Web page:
Salman Rushdie The Free Radio Analysis

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“The Free Radio,” by Salman Rushdie is a short story that describes societal expectations of gender roles in a traditional Indian culture. Ramani, a young rickshaw puller, is seduced by the beauty of the thief’s widow to undergo a government sterilization program for them to get married. The thief’s widow, already having five children alive and two dead, did not want to conceive any more children. Ramani was further convinced on complying with the widow when being told that participants were to be rewarded with receiving a first-class battery radio from the Central Government in New Delhi. With the sterilization the protagonist underwent, the narrator has challenged his masculinity and his ability to meet the expectations of his gender role. The narrator holds a strong belief that Ramani is being controlled by the widow and acting in ways she wants him to. The widow is described…show more content…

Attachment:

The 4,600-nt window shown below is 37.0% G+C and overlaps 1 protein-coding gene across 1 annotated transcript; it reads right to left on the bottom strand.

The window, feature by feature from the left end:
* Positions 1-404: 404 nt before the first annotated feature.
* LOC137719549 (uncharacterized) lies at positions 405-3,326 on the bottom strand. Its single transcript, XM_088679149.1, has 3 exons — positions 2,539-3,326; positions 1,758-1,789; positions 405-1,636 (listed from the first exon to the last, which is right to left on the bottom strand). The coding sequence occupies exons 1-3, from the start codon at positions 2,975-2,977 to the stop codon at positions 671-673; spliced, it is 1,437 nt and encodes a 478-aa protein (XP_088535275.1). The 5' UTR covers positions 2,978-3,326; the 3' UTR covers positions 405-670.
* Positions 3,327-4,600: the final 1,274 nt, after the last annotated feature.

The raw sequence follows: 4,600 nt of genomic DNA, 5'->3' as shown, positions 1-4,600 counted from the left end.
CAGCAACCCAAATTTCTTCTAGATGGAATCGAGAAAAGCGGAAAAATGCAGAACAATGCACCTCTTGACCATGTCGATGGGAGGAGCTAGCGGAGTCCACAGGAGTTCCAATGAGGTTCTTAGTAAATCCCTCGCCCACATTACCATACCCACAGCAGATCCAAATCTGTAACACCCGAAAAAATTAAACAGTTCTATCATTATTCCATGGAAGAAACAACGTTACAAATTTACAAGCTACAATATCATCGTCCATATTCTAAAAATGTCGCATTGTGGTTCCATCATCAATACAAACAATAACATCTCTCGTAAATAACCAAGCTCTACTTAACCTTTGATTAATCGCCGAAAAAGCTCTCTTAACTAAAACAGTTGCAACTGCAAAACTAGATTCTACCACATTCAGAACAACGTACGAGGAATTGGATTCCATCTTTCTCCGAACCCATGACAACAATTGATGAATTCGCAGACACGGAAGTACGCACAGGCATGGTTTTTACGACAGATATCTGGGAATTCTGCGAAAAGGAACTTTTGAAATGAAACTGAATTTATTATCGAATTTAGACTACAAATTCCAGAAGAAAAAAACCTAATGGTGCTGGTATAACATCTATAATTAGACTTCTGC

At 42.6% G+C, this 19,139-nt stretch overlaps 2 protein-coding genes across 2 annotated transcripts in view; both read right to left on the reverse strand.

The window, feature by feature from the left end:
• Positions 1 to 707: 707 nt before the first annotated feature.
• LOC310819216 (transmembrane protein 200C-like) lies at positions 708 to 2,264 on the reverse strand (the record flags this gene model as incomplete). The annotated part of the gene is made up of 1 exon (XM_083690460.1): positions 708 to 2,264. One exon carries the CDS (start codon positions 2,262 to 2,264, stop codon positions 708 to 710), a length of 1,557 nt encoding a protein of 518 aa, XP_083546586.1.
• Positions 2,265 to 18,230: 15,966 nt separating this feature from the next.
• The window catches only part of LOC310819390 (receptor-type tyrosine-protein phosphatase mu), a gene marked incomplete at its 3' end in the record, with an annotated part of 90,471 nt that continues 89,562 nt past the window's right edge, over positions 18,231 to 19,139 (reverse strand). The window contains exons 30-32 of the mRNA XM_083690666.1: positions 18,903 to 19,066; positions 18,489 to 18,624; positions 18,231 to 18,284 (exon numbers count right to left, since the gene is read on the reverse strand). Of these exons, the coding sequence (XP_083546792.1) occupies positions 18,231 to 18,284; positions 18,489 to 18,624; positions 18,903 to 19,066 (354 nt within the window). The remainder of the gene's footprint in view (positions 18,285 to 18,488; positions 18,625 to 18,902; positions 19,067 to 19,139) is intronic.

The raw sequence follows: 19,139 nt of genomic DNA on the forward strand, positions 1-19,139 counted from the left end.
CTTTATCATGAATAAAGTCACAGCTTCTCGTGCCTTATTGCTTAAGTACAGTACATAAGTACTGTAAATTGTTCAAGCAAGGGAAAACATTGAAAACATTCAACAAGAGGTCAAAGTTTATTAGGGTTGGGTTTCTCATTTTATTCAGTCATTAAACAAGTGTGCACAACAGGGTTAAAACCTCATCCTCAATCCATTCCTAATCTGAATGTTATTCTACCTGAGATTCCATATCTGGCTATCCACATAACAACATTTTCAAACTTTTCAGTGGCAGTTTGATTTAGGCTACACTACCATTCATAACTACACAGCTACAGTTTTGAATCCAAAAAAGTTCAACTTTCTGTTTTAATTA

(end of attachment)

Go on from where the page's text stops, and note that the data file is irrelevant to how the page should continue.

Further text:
He claimed that he did not seek the health officer to retrieve his gift because he did not want to seem “greedy.” He had the delusional idea that he would be praised by the health officer for his voluntary act in taking his own manhood. Ramani took the initiative to walk into the white caravan in search for his free radio. The narrator describes that “sounds of disagreement” came from the caravan and that the “youths in armbands went in to see what was becoming.” Ramani was thrown out of the caravan with “his hair-grease smudged onto his face and blood coming from his mouth.” With the vasectomy, Ramani was looked as less of a man to the other males in the community. His expectations of living up to the standards of a male in society were underestimated. It can be inferred that his actions set him up for failure when he approached the van. He was manhandled by people he considered friends. He was viewed as an easy target to manipulate because a large part of his manhood was removed from him
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